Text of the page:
“We’re in a tight spot!”  The barn where they were hiding was on fire. Cops with machine guns were perforating the place and George Clooney, in his role in “O Brother Where Art Thou?”,  looked like he was having the time of his life, thrilled to be in a “tight spot.”   Appealing, that.  Like skiers who enjoy the black slopes, whooping with excitement, even when they wipe out.  They are doing better than those who agonize over every turn with grim anxiety.

I got thinking about the look in George Clooney’s eye when I read this simple verse from 1 Thessalonians:

Rejoice always…”  (1Thessalonians 5:16)

In our day, that reads like mental pablum, advice from a timid Sunday School teacher who can’t handle life.  But the guy that wrote that advice had been in more than a few tight spots.  He’d been beaten, starved, shipwrecked, imprisoned and pursued by mobs of vicious killers.  And, he was writing to people facing violent persecution.  Paul had a gleam in his eye on the black slopes.  He knew the power of enjoying the thrill of the hills and spills, no matter what.

But it’s not that he was a reckless adrenalin junkie.  Paul knew God had sent him into those tight spots because they were ripe with opportunity.  He knew God knew.  When tempted to complain and feel sorry for himself, he knew how much better it was to rejoice.

Next time you are in a tight spot, call to mind the look in George Clooney’s eye, and the powerful advice from Paul.  Rejoice.  Always.

Daddy (Dad, Part II)

God is our Father. Jesus said so.  He taught us to address Him in prayer as “Our Father.”  He modeled that relationship, almost always calling God His Father.  Except once.  One time, as it is recorded in the Gospels, Jesus called God by a different Name.  He called Him “Daddy” (literally, the Aramaic, “Abba”).  The one time He switched from “Father” to “Daddy” was in His time of deepest struggle and need, in Gethsemane, on the night before His arrest and crucifixion.  

 And he said, “Abba, Father, all things are possible for you. Remove this cup from me. Yet not what I will, but what you will.”  –  (Mark 14:36)
There is a lesson here.  In our own times of deep distress, even in those times when you feel God would not be inclined to draw near and listen, remember Who He is.  Not only your Father but also your Daddy. Let your lowest moments of struggle become your deepest moments of childlike intimacy.  Imitate Jesus in how He honestly cried out to “Daddy,” saying, in effect, “I really don’t want to do this; isn’t there some other way?”  And also, “I know you are my Daddy and would not assign anything to me that was not the best.”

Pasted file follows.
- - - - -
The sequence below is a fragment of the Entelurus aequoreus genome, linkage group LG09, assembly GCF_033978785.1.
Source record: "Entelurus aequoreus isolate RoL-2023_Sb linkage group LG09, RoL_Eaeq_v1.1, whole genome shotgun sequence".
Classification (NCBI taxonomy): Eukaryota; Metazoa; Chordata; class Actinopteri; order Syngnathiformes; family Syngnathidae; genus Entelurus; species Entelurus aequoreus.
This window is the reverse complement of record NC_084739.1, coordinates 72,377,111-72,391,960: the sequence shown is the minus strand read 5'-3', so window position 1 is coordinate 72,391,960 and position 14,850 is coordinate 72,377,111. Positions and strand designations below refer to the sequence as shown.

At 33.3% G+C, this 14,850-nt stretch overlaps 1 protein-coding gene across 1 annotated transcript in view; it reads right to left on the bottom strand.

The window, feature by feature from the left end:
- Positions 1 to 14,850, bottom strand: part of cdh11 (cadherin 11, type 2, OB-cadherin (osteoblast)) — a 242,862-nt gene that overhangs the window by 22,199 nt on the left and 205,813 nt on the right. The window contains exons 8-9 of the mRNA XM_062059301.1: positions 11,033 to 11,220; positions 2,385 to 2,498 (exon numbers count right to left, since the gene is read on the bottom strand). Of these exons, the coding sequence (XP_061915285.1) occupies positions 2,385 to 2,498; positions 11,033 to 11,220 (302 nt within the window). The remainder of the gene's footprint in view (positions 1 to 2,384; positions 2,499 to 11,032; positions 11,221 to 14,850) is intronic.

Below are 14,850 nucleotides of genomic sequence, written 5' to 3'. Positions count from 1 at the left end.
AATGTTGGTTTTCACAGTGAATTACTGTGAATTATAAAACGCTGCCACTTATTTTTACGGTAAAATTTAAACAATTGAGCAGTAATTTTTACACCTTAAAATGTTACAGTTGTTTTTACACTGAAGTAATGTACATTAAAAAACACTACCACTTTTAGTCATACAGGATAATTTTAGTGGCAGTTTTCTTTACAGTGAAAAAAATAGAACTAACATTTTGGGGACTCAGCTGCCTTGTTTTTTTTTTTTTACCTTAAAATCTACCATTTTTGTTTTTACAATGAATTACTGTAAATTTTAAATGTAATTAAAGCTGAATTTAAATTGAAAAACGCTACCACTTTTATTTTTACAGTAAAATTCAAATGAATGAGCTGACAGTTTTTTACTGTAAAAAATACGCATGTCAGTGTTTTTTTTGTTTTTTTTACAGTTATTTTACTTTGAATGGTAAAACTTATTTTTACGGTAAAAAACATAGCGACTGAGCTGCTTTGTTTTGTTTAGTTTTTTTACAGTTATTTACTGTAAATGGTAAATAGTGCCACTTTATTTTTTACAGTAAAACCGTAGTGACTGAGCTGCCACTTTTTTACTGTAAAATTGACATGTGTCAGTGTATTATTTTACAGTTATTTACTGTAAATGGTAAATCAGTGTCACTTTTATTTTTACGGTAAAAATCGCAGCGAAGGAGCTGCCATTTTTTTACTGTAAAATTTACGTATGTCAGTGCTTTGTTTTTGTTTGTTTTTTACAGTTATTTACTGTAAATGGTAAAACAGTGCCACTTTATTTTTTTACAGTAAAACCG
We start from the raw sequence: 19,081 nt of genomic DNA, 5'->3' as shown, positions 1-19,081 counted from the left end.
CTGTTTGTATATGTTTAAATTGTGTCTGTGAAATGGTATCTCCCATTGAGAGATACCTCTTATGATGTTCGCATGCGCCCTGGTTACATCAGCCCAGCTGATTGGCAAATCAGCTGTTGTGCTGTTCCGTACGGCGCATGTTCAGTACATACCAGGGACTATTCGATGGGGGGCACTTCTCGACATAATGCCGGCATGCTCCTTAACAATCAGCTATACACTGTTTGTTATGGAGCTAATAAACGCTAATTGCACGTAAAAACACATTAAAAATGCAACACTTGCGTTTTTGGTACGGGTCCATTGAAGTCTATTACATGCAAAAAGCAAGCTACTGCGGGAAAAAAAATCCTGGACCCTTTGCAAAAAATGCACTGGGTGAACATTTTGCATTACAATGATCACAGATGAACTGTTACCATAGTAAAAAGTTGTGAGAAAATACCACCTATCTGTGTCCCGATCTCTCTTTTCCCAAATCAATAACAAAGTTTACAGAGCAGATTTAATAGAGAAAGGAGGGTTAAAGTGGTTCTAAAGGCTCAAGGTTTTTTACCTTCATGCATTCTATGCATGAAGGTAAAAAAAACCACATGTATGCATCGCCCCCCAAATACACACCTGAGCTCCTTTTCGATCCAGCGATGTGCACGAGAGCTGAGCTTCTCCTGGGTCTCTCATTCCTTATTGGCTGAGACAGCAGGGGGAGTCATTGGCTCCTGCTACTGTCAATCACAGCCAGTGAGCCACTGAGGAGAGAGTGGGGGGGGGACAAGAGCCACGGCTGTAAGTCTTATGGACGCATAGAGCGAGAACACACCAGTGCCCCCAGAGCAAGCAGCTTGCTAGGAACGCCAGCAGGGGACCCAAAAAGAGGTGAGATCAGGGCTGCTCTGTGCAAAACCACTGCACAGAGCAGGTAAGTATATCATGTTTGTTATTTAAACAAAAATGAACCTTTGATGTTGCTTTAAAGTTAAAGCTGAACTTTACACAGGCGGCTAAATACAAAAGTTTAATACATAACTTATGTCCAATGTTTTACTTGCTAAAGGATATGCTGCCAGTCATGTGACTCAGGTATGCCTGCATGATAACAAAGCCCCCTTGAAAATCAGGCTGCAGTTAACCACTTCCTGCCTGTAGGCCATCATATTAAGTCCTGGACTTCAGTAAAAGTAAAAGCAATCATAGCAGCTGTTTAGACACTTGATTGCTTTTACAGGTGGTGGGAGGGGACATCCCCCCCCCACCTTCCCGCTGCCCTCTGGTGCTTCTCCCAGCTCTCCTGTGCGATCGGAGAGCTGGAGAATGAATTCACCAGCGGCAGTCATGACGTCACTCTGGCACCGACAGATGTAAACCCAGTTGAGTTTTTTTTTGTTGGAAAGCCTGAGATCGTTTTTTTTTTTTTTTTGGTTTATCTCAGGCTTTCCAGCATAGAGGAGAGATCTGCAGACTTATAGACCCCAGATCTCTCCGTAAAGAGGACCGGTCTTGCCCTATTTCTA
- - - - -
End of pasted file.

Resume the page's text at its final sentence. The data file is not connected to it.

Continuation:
Who’s your Daddy?

Say What?

He knew English from textbooks when he got here as an exchange student, but his first exposure to how English was actually spoken was in my college fraternity house.  It was startling but not surprising, therefore, when he was invited to a friend’s house for Thanksgiving dinner and asked for someone to pass him the @#$%*^ potatoes.  After a moment of shocked silence, the friend’s mother said, “Well, you heard him, pass the @#$%*^ potatoes!”

If you don’t know the slang expressions and idioms, you can easily get the wrong idea.  Why do we say, “What’s up?”  Here is some potential confusion from Paul’s letter to the Colossians:

” Now I rejoice in what was suffered for you, and I fill up in my flesh what is still lacking in regard to Christ’s afflictions, for the sake of his body, which is the church.” (Colossians 1:24, NIV)

Huh?  Christ didn’t quite suffer enough?  Paul had to help Him out?  No. Jesus did everything necessary to completely and permanently pay for all the sins of anyone who is willing to accept His gift.  He has prepaid for you to receive complete forgiveness forever.  So why did Paul say there was something lacking in His suffering?  He used a common idiom to say, “I’m glad to do whatever is necessary to help the church, even if it means I will suffer for it like Jesus did.”

Jesus delegated the work of spreading His good news to His followers, who had discovered personally how wonderful it is.  He knew the assignment would come with suffering.  For whatever reason, people frequently get angry when you tell them about Jesus.  Go figure.  That’s why Jesus prayed for His followers, saying:

“I have brought you glory on earth by completing the work you gave me to do.” (John 17:4 – His atoning sacrifice was complete.)

“I have given them your word and the world has hated them, for they are not of the world any more than I am of the world.” (John 17:14 – They would suffer)

“As you sent me into the world, I have sent them into the world.” (John 17:18 – Nevertheless, the plan is for them to tell people about Jesus)

Paul understood these realities, and that followers of Jesus would be witnesses to Him.  His attitude was, “Whatever it takes, I’m glad to do it.”  But it wasn’t that Paul was a masochist.  It was how amazing the message was, and how cool it was to see people catch on.   There is something about Jesus that most people have missed, something mind-blowing!  Knowing that, whatever it takes, even suffering, was worth it.  But what is that nugget?  What part of the message made it so worthwhile?

Stay tuned; we’ll get to that next time.


Quotes: The Holy Bible : New International Version. 1996, c1984 (electronic ed.). Grand Rapids: Zondervan.

A Greeting and Blessing

When someone is hurting and you do not know what to say, there are two good words that work pretty well.  They were commonly used as greetings in Bible letters but were filled with sincerity and deep meaning.  I’m talking about “grace” and “peace.”